I'll Remember You


Does anybody really know their neighbors until they have
pillaged and looted Budapest together?

Ray Setzer

Normally, when one thinks of the mechanics of Diplomacy, what comes to mind is negotiations and tactics. There is however a third, and very important aspect. The relationships built up between the players plays a very important role in how each player forms a decision. While this process is involved in all games to some extent, it is most easily observed in the Club (sometimes called Classic) style of play as opposed to the "Judge" style of play due to the less infinite pool of players.

Because the Club style of play presents the possibility that players may face each other with a frequency of more than once of lifetime and less than every game, the smart player will begin to make a mental book on the tendencies observed in other players during the course of any given game. Examples of some types of notes which a player may make might include. Evaluation of relative skill level, situations under which a player might or might not be trusted, reactions to stabs, behavior after a stab and so on. Collecting the information however is one thing, making effective use of it is quite another.

While this information is useful in a current game setting, it is in a subsequent meeting that the full analysis can be put to greatest use. Consider the following examples.

  1. You are beginning a game and your immediate neighbor is someone who you had the opportunity to observe in a prior game a year or so ago. Your observations at that time were that the player made an alliance with another player and did in fact pass up a good chance for a stab. Will these observations influence your decisions to attempt alliance with this player this time? Doggone right they will!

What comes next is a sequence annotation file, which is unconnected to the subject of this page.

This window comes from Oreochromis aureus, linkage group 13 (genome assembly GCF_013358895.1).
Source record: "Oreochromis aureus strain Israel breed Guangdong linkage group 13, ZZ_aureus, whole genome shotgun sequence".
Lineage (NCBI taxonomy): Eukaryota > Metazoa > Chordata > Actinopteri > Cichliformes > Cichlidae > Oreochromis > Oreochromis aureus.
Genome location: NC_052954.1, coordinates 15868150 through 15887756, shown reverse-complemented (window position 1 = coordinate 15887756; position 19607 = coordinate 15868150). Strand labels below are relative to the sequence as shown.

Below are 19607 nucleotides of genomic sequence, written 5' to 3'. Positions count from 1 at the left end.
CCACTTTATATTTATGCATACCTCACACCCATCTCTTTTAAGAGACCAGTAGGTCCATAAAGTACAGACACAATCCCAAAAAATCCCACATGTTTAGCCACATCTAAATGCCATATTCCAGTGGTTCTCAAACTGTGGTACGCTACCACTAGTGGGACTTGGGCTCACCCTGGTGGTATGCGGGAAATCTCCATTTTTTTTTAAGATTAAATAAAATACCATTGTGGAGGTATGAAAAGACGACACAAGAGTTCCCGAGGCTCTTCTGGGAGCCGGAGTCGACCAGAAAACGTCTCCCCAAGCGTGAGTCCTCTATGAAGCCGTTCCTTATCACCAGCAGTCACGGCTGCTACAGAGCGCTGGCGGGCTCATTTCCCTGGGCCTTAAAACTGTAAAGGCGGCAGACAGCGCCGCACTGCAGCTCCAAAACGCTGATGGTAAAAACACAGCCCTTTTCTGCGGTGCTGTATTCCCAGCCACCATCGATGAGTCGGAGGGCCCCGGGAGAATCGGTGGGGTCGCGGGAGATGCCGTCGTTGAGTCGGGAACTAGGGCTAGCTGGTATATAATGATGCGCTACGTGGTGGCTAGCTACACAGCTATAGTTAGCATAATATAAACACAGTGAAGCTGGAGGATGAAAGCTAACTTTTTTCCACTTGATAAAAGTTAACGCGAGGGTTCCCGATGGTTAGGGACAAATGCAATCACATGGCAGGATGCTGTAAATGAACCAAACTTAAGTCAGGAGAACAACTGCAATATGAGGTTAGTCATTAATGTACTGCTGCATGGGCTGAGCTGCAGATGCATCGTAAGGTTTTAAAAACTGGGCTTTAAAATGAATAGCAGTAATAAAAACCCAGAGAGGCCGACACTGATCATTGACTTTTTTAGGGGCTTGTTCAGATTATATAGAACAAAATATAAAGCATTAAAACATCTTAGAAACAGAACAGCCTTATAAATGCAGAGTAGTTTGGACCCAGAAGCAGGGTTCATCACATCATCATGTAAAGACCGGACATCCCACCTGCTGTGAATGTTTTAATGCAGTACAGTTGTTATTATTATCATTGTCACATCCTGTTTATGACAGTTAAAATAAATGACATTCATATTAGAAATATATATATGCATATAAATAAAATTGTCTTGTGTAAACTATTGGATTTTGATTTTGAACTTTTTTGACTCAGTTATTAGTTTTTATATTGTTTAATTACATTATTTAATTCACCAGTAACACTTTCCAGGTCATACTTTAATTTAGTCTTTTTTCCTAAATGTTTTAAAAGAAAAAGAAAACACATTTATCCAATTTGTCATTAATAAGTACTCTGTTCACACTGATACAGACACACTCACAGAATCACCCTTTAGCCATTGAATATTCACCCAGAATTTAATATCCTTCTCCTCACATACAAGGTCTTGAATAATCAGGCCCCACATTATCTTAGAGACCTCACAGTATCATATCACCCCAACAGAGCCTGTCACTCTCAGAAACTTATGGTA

2. Two players offer you an alliance at the beginning of a game. One player you recall from a past game, quit in a snit when things were not going well. Is this useful information? Absolutely.
There might be a small minority that would call this "Cross gaming", but in reality, unless one is playing a game with Vulcans, it is not only not improper, but in fact essential that a player learn all one can about the opponents. As in most wars, the side with the most accurate information wins. A friend of mine coined what I believe to be perhaps most complete and certainly most concise definition of the game of Diplomacy with the phrase. "Everything counts."

Perhaps the most challenging games of Diplomacy I have ever played have been against 6 other people with whom I have played more than once. Here the trick is not only to utilize the knowledge of the tendencies of the other players, but to honestly appraise ones own tendencies and attempt to use this against the other players. Are you known for long alliances? What better time to lead an opponent down the golden path to a trap.

There are those who might feel that Diplomacy is challenging enough with out having to analyze the other players, but to others, it is just this diversity that keeps the game fresh. The opportunity to observe and participate in this miniature laboratory. A laboratory that combines seven distinct personalities and then purposely puts them all in conflict with each other. And the really amazing thing about it all is that in many instances these people become longtime friends.

Ray Setzer

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